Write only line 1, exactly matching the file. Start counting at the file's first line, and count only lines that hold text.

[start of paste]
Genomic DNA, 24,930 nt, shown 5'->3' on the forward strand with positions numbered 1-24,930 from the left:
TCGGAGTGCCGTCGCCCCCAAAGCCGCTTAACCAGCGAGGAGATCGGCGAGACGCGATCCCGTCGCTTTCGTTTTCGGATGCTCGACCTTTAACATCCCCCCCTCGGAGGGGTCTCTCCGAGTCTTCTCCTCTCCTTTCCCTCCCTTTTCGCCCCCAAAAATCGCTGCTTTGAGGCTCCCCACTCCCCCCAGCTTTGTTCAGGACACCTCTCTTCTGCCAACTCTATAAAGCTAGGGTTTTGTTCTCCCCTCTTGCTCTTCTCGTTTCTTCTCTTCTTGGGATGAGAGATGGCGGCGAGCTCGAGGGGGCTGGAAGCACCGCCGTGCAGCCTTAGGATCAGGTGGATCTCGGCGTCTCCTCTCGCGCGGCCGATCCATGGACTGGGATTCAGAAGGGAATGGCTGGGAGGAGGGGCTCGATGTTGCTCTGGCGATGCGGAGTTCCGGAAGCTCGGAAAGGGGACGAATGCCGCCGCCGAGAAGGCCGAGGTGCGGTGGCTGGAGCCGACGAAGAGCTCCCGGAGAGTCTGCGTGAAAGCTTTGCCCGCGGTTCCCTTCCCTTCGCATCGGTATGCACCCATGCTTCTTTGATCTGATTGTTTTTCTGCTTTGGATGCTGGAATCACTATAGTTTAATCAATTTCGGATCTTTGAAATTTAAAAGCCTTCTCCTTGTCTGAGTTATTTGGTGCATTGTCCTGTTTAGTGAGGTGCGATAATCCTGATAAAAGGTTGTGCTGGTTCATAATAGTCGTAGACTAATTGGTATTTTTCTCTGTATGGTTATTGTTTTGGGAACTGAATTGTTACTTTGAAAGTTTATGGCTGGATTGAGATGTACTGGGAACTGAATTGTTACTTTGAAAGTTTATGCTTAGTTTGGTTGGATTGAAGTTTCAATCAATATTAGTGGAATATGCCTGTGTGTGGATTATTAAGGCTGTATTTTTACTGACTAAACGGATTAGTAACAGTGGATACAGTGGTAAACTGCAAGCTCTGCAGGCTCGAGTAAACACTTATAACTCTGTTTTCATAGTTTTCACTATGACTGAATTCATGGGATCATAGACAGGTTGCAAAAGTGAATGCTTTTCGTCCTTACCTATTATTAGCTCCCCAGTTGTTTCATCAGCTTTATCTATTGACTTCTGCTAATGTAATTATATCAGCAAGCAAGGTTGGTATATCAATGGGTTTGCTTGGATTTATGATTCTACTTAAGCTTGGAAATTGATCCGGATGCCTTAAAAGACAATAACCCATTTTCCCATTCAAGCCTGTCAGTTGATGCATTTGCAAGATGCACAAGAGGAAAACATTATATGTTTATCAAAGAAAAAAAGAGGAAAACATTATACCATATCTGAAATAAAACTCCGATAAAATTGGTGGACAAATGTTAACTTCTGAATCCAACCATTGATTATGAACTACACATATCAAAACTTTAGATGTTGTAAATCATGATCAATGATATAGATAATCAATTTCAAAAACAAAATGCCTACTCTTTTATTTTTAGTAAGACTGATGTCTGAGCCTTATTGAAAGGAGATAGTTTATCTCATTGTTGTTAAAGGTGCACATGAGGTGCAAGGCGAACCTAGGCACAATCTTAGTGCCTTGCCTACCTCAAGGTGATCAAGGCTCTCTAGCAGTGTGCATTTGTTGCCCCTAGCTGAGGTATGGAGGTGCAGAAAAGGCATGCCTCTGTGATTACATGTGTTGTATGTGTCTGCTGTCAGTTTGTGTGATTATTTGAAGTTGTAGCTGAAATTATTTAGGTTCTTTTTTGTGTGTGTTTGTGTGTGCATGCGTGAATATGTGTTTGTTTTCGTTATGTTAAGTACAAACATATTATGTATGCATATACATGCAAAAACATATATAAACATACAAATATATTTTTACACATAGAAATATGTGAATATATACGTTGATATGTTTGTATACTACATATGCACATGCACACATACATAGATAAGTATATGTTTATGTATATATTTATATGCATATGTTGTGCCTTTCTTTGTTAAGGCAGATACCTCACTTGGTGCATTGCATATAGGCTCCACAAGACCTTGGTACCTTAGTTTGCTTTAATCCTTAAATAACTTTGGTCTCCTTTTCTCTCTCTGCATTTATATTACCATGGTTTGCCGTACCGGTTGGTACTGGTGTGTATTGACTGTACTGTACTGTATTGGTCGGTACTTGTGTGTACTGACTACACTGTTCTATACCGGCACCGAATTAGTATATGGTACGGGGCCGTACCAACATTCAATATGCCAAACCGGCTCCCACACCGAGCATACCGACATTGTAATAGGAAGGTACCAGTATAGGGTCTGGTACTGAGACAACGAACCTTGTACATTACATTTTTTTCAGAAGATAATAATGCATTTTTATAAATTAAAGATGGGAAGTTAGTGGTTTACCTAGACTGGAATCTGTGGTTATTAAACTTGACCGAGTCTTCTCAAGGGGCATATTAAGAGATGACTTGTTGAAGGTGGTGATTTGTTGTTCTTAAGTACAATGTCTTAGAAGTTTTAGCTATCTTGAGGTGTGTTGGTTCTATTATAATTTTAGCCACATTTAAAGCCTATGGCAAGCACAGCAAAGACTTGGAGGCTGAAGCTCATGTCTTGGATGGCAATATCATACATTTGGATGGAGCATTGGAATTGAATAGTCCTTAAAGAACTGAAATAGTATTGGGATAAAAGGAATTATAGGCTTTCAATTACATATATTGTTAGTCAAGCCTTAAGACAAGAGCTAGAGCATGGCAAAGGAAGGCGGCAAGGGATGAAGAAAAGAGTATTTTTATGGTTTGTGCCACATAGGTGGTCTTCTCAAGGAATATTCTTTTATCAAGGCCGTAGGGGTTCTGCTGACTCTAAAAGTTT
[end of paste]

Genomic DNA, 24,930 nt, shown 5'->3' on the forward strand with positions numbered 1-24,930 from the left: